Battlelines shift, but war against AIDS far from won4 min read . Updated: 02 Dec 2007, 10:34 AM IST
Battlelines shift, but war against AIDS far from won
Battlelines shift, but war against AIDS far from won
Paris: This year’s World AIDS Day sees health watchdogs battling against complacency, warning that AIDS continues to kill 6,000 people each day, even if the estimated toll of infections has fallen and life-saving drugs are being rolled out.
The 1December event is traditionally a time of grim stocktaking. AIDS campaigners sound the alarm over the disease’s rampage through Africa, the threat it poses to Asia and former Soviet republics and the risks to vulnerable communities such as sex workers, drug users and gay men.
Superficially, 2007 is a rare moment for celebration and this is what worries experts. UNAIDS reduced its estimate of the number of people living with HIV or AIDS, from 39.5 million in 2007 after 33.2 million in 2006. It also overhauled its methods for collecting data . The tally of new infections thereafter have fallen from 3.0 million in the late 1990s to an estimated 2.5 million in 2007. However, there is no time to be complacent.
An agonizing effort to bring antiretroviral (ART) drugs to Africa, where more than two-thirds of the people with HIV/AIDS live, is now bearing fruit. At the end of 2006, more than two million people were getting the vital pills, a 54% increase over the previous year, according to WHO.
Falling estimates of infection, a dangerous mirage
Put together, these figures may give the impression, for some, that a once-irrevocable death sentence is now a manageable chronic disease. But experts and advocacy groups say that this is a dangerous mirage. “Despite substantial progress against AIDS worldwide, we continue to lose ground," said James Shelton of USAID in The Lancet last week.
Despite progress in the drug rollout, treatment is available to about 10% of those in need, he noted, saying that in developing countries, number of new infections dwarfs numbers who start ART in developing countries.
“We must not be complacent about the AIDS crisis," Paul Zeitz, executive director of the Global AIDS Alliance, said. “There is a huge unmet need for basic HIV/AIDS services, including for orphaned children."
The revised toll “does not change the fact that only a tiny fraction of HIV-positive pregnant women are getting the treatment they need, to avoid passing the virus to their newborns and to stay alive to raise them."
Funding issues predominant
One of the biggest areas of concern is money. The war against AIDS “continues to be undermined by a global resource gap," says Alvaro Bermejo, executive director, International HIV/AIDS Alliance.
According to the UN, there is currently an $8 billion shortfall in resources to fight AIDS, including for basic prevention, treatment and care for orphaned children. To meet G8 goal of providing universal access to ARV by 2010, $42 billion will be needed. So far, only 15.4 billion is in the kitty. Looking at how the battle against AIDS will unfold in the coming years, experts predict a combat that will increasingly be less monolithic.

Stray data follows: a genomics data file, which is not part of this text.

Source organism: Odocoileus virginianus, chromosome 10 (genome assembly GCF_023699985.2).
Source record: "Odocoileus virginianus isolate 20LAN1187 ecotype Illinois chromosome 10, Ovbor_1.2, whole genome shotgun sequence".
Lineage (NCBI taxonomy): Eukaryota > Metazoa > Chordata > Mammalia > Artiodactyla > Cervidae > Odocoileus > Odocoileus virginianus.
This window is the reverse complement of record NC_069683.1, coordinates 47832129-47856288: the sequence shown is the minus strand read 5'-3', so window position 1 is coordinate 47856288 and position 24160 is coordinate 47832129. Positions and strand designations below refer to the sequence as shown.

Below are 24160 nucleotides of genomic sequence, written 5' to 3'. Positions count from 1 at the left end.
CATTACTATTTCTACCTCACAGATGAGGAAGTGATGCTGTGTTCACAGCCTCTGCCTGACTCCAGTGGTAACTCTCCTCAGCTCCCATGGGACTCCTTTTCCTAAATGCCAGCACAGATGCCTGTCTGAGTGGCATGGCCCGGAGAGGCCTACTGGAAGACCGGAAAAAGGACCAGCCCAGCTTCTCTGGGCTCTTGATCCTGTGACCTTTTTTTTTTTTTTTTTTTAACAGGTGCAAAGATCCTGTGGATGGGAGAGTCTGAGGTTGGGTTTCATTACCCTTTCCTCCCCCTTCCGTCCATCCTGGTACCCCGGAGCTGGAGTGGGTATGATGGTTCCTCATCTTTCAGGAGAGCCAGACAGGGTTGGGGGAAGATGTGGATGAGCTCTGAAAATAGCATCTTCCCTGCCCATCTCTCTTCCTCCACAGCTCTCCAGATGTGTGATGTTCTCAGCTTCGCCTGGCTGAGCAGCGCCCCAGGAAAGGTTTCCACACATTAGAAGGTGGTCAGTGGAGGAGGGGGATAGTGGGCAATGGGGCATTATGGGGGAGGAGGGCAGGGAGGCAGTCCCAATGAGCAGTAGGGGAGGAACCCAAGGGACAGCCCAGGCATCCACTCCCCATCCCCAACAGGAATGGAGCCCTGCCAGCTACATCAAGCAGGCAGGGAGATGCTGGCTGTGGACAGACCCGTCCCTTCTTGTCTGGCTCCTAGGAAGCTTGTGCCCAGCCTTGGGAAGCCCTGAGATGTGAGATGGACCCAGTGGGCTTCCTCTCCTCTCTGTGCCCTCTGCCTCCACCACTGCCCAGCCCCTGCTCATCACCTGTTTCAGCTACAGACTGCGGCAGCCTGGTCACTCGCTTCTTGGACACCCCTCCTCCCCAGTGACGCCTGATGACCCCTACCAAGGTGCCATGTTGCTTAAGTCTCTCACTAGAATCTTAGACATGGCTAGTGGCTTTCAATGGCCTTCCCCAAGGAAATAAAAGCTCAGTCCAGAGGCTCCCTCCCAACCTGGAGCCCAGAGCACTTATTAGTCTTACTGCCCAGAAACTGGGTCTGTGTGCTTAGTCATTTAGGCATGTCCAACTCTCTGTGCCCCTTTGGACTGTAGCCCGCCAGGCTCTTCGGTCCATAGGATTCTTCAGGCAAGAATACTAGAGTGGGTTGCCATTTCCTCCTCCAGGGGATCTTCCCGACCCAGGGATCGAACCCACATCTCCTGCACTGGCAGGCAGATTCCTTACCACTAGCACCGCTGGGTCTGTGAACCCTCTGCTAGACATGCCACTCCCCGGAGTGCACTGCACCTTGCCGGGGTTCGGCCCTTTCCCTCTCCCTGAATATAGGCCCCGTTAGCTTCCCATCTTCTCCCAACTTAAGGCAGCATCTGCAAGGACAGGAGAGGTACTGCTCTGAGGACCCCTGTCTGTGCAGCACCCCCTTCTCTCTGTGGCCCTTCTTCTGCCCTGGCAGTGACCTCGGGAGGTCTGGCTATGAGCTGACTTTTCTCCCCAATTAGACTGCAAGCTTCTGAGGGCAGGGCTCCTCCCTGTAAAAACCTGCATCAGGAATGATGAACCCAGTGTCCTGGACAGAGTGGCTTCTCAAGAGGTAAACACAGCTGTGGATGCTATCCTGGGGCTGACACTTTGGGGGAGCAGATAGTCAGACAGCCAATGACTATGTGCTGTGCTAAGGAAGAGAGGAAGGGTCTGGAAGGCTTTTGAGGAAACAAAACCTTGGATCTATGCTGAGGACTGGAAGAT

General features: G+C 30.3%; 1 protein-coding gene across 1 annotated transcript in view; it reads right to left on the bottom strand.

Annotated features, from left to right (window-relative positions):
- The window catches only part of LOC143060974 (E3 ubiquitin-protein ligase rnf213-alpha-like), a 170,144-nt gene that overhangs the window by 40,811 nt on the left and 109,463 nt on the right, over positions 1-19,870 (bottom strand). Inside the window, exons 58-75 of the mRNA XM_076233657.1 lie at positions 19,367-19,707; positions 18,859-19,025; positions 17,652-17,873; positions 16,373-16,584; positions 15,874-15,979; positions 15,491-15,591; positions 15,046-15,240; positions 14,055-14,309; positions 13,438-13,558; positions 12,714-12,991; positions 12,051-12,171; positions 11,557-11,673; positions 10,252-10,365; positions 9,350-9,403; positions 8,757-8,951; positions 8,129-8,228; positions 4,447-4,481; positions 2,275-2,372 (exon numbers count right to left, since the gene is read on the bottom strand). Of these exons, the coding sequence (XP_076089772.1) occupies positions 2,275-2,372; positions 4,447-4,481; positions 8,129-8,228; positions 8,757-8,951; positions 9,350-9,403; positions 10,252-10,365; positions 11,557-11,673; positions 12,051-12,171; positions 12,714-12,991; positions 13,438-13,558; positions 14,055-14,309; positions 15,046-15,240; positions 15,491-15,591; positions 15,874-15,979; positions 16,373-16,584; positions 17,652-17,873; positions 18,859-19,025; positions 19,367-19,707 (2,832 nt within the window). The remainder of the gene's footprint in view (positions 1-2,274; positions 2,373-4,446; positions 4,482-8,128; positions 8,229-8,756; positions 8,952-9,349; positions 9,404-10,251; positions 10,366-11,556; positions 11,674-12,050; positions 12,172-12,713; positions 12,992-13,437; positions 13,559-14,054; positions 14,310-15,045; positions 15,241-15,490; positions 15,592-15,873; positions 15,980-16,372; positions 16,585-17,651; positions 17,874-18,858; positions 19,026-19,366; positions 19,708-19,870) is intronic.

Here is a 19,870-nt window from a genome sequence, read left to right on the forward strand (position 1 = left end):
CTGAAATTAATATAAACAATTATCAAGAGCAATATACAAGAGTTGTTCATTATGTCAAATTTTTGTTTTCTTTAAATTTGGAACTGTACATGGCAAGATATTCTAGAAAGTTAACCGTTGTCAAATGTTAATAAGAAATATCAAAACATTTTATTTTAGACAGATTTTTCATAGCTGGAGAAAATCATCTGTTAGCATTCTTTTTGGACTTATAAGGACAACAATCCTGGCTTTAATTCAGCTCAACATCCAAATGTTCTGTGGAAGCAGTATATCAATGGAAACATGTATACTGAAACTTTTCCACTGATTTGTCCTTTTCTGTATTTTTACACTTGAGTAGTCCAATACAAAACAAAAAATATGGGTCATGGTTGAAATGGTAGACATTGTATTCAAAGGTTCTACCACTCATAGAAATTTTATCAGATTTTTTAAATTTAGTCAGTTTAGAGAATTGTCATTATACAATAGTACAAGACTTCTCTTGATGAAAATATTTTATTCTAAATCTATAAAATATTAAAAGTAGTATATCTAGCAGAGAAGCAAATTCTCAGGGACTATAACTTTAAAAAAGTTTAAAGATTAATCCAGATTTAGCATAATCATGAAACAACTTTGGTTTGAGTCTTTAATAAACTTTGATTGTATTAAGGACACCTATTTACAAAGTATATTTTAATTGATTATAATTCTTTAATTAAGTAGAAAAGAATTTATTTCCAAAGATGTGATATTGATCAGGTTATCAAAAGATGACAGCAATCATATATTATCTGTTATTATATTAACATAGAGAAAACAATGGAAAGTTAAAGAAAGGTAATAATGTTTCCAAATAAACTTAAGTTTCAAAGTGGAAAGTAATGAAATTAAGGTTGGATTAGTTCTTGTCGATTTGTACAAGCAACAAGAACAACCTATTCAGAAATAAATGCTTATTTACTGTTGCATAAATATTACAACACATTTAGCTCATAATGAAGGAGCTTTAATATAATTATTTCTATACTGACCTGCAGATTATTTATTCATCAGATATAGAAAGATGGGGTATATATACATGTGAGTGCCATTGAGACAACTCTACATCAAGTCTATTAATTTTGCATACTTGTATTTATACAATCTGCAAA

“In the future it is likely that there will be two different kinds of epidemics - a generalized one centered in sub-Saharan Africa and a concentrated one in specific high-risk groups worldwide," The Lancet quoted Friday in an editorial.
People angry over unfulfilled promises: Results of an ‘attitude’ survey
A new global survey measuring attitudes toward the AIDS epidemic revealed that 52% people are “frustrated" or “angry" with their governments for not honouring a 2005 commitment to help those affected by HIV and AIDS.
Nearly one-third of the 3,500 people surveyed in the seven wealthiest nations said they know little or nothing about the epidemic and 25% felt the media “greatly exaggerated" the threat of AIDS.
“For those millions of people, HIV is simply not real," said Richard E. Sterns, president, World Vision USA, a group that conducted the survey with the polling firm Ipsos. “It’s not personal, it is somebody else’s problem and somebody’s else’s disease," is the common perception.
“Leaders must put a face on the pandemic because for people to take action, AIDS must affect them in a personal way," Sterns told a news conference. The first-ever attitude survey, it indicated that people are willing to do more to help alleviate the crisis, but that lack of education and awareness often places it in the shadows.
The survey was randomly polled amongst 400 people in 7 of the world’s wealthiest nations: Canada, France, Germany, Italy, Britain and Japan and 1,000 in U.S over phone.
* Canada had the highest level of empathy toward those affected by the AIDS crisis, while Japan had the lowest
* 50% Americans were willing to pay more taxes if the money indeed went to AIDS treatment, research and care
* 75-80% felt their governments were not doing enough and that Americans “do care" about AIDS at a human level. They were grateful that President Bush and Congress had pledged $15 billion in 2004 under President’s Emergency Plan for AIDS Relief, and for Bush’s desire to double it to $30 billion
*90% agreed there is a moral obligation to respond to the AIDS crisis
* 80% felt their governments should do more to assist children orphaned by AIDS and related illnesses (15 million children lost a parent to AIDS) and were likely to become eco-boom of the AIDS pandemic as they come of age and may become infected themselves and continue the cycle in a downward way
* Indigenous communities around the world have been hit by rising HIV/AIDS; tribal people die because their land is invaded and taken and because they succumb to outside diseases like HIV/AIDS they never knew before (no grasp of the risks of unprotected sex; no access to condoms; no appropriate treatment)